called together to consult for the common good, and feel their own importance in approving and supporting, or in condemning and rejecting any particular measures, we may expect to find the free and independent senator bravely opposing the pernicious schemes of a wicked and corrupt minister; or in a more public manner, from the press, calling upon his fellow-citizens to unite their influence in opposing the destructive, and countenancing the wife and falutary measures that are proposed. And wherever, in a free government, we observe an attempt to suppress or bear down this species of freedom; where every man is not protected in the fullest manner in the exercise of it; but the people are intimidated by the infamy of corporal punishment, fines, imprisonment, banishment, &c. it is then the public jealousy ought to be awakened; it is then the wicked sons of ambition and tyranny are meditating the destruction of every thing dear and valuable to us as men. That this liberty may be abused to the most ungenerous and unworthy purposes will not be denied, and so have the best blessings and most valuable privileges which kind heaven hath bestowed on the children of men, and were we to be at once deprived of every blessing we abuse, it is easy to see what must have been our condition long ago: but the benevolent and righteous governor of the world judgeth not as men judge; he continueth our misimproved privileges; and in imitation of his wisdom and goodness should our earthly governors continue to protect us in those liberties, which are too often abused indeed; but cannot be taken away without the introduction of greater evils; and of which moreover, though abused, it is an unjust and wicked extension of their power to attempt to deprive us.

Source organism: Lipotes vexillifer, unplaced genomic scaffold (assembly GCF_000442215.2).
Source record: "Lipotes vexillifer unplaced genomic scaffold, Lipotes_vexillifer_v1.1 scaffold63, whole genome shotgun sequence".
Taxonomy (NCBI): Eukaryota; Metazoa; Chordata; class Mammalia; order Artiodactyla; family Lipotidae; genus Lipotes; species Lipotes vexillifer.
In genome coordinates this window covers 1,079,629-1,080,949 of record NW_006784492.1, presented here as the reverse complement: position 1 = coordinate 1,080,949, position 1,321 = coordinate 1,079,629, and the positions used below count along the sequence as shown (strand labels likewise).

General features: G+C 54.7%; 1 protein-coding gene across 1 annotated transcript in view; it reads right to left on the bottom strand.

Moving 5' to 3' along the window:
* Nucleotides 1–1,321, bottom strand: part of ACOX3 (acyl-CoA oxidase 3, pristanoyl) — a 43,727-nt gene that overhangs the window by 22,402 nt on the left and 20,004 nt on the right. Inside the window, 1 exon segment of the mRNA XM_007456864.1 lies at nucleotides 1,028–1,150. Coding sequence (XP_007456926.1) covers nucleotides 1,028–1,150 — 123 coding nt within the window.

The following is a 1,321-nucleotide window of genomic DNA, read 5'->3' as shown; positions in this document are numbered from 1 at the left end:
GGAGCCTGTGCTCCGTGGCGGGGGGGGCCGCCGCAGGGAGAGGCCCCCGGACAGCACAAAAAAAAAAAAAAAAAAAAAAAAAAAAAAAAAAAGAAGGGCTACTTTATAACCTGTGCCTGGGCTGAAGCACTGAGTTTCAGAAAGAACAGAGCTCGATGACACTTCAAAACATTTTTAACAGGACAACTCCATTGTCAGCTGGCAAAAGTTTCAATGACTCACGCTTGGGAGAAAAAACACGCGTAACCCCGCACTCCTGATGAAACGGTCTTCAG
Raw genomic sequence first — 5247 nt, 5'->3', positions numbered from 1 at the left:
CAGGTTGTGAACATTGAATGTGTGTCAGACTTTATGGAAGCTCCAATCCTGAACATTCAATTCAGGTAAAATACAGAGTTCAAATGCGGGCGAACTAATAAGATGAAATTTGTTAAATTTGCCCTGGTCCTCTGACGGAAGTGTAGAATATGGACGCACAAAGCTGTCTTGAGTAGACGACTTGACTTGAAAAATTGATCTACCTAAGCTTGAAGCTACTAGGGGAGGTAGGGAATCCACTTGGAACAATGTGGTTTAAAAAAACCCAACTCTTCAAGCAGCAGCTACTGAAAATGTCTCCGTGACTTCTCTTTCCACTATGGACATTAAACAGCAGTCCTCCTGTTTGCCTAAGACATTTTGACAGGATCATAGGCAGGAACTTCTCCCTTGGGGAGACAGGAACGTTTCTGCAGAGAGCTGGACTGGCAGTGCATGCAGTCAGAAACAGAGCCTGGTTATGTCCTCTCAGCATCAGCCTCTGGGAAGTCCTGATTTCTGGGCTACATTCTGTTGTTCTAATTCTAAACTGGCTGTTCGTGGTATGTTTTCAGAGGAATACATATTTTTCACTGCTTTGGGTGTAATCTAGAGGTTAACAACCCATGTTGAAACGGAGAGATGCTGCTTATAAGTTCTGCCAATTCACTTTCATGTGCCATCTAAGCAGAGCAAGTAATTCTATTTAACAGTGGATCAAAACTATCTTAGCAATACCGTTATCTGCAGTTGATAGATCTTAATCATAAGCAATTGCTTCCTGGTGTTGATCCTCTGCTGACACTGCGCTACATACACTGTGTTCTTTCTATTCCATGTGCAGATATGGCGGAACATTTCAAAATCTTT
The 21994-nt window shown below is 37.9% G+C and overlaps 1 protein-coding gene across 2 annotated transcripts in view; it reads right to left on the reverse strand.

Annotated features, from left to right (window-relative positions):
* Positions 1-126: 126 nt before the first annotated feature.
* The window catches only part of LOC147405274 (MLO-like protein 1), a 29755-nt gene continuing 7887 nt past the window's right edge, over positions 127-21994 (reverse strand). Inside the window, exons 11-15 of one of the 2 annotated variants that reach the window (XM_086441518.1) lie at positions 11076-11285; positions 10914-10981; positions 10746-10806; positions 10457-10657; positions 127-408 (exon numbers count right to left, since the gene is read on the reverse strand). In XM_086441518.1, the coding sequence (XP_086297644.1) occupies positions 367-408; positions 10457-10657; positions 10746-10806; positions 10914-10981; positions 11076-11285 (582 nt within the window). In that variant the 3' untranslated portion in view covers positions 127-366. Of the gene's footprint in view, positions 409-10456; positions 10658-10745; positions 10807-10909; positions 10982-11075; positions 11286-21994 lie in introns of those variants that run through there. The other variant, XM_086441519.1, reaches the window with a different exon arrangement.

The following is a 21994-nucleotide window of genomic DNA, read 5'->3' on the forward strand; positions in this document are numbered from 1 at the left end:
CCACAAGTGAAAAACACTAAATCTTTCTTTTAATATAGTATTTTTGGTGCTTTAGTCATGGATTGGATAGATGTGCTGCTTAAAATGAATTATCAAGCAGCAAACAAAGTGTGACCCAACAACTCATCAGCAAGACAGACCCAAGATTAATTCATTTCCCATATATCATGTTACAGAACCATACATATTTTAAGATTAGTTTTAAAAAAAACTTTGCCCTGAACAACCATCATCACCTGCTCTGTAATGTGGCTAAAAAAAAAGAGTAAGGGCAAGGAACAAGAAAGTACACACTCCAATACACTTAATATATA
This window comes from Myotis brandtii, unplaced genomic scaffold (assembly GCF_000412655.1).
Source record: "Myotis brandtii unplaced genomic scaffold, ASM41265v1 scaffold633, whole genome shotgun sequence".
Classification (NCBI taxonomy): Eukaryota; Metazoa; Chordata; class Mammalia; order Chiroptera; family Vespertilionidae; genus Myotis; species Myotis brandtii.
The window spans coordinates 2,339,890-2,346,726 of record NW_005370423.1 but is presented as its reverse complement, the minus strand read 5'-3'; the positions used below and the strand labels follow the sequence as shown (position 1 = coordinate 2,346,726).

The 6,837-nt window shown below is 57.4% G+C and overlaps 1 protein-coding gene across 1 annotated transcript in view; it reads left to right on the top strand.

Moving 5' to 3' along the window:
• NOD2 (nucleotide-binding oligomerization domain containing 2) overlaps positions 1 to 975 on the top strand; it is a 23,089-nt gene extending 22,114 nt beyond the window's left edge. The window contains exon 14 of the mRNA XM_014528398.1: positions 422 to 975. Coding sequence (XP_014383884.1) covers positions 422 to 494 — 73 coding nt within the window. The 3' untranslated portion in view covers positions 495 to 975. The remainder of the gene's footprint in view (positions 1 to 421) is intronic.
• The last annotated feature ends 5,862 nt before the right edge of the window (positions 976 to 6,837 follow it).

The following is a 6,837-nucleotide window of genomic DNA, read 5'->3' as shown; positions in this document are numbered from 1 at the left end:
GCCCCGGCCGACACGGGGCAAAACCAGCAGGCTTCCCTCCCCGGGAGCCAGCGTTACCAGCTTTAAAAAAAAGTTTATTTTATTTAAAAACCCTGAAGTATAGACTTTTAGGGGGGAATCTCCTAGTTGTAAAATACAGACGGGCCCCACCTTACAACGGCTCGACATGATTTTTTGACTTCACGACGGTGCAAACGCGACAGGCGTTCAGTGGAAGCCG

The manner in which the work before us is conducted will appear from the following analysis of it.

Our Author sets out with observing the excellence of truth, and the difficulty of discovering it; from whence he rightly infer's the necessity of a free use of the means of discovering it, which are speech and writing. As power is progressive, restraint on the latter would soon extend to the suppression of the former: and he well observes, the more injurious the designs and actions of men are, the greater will be their solicitude to preve!t a free examination of them.

This general introduction is followed by an enumeration of the laws against libels under the Roman emperors; from whence he passes to an account of the revival of the civil law in Europe, which he imputes not so much to its utility and excellence, as to its being favourable to the power of princes and ecclefiaftics, of which he gives several instances from the Digest and Justinian's Institutes : he thinks therefore that we ought to revere the Rev. May, 1766.